And it is accomplished to the accompaniment of the sort of celebration that can happen only in New Orleans.
What has always puzzled me about this particular New Orleans's CSA monument centers around the facts that Lee had no connection with New Orleans or Louisiana beyond sailing to San Antonio there at the outset of the invasion of Mexico in the Mexican American War.
In the War of Southern Aggression Lee was all about, and only about. 'defending' Virginia.
He wasn't even general of the Army of Northern Virginia when New Orleans and Louisiana were defeated and occupied by the Union forces. He never had anything to do with Louisiana and the western states ever. This was unlike, o say, Sherman, who was superintendent of the Louisiana Military Academy when the War of Southern Aggression was declared.
A large standing bronze of Abraham Lincoln with the Emancipation Proclamation, by sculptor Leonard Wells. Is this not at least as much to historically honored as those who fought and killed for the sake of the expansion of slavery?
Contradicting those who defend these monuments, erected many years after Appomattox, as having nothing to do with slavery, but as preservation of our historical heritage, is there have been no monuments raised to Sherman or Grant in New Orleans. Nor, for that matter, have any been raised to Lincoln, though there was of Jefferson Davis (that one was been removed earlier).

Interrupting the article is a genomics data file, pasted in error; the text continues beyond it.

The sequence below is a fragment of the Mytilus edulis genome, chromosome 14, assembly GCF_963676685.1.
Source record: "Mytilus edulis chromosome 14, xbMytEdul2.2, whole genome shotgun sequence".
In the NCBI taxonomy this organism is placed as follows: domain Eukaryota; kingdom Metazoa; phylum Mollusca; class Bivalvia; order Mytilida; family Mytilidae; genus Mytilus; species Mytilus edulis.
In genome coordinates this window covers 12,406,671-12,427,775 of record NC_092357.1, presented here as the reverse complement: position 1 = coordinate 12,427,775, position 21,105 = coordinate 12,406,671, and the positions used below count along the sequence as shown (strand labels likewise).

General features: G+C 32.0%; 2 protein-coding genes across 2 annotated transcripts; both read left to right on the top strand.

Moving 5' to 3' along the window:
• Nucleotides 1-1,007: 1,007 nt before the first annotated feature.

In other words, these monuments are part of the revisionist history of the United States, another white-wash of our national shame of slavery, telling a false tale of our history, and then glorifying the lies. This is why these monuments to owners of slaves need to be removed.*
|Equestrian statue honoring Andrew Jackson in Jackson Square, New Orleans.|
* I am no defender of Andrew Jackson (see the account of him in our The American Slave Coast: A History of the Slave Breeding Industry), who was a slave dealer and slave owner, an Indian killer, and hater of the English and anyone who crossed him.
Nor am I generally a defender of that catastrophic War of 1812 (though the Brits were behaving most thuggishly).
However, the monument honoring Jackson in New Orleans memorializes his defense of the city against the British invaders, not his Indian massacres or slave dealing -- though of course that great Battle of New Orleans was fought after the treaty ending the War of 1812 had officially been signed. Yet the battle was fought, and the Americans under his leadership did soundly defeat the Brits -- helping wipe away the many shameful defeats of US forces elsewhere, including the catastrophe that was the US invasion of Canada. So yah, I can see logic to having that kind of monument, which carries a very different meaning and significance than the ones honoring those who blatantly, publicly and loudly declared war on the United States in order to preserve and expand slavery everywhere in North America -- and even into Mexico, the Caribbean, Central America -- and even the most rabid of the secessionist fire eaters declared -- into the Pacific.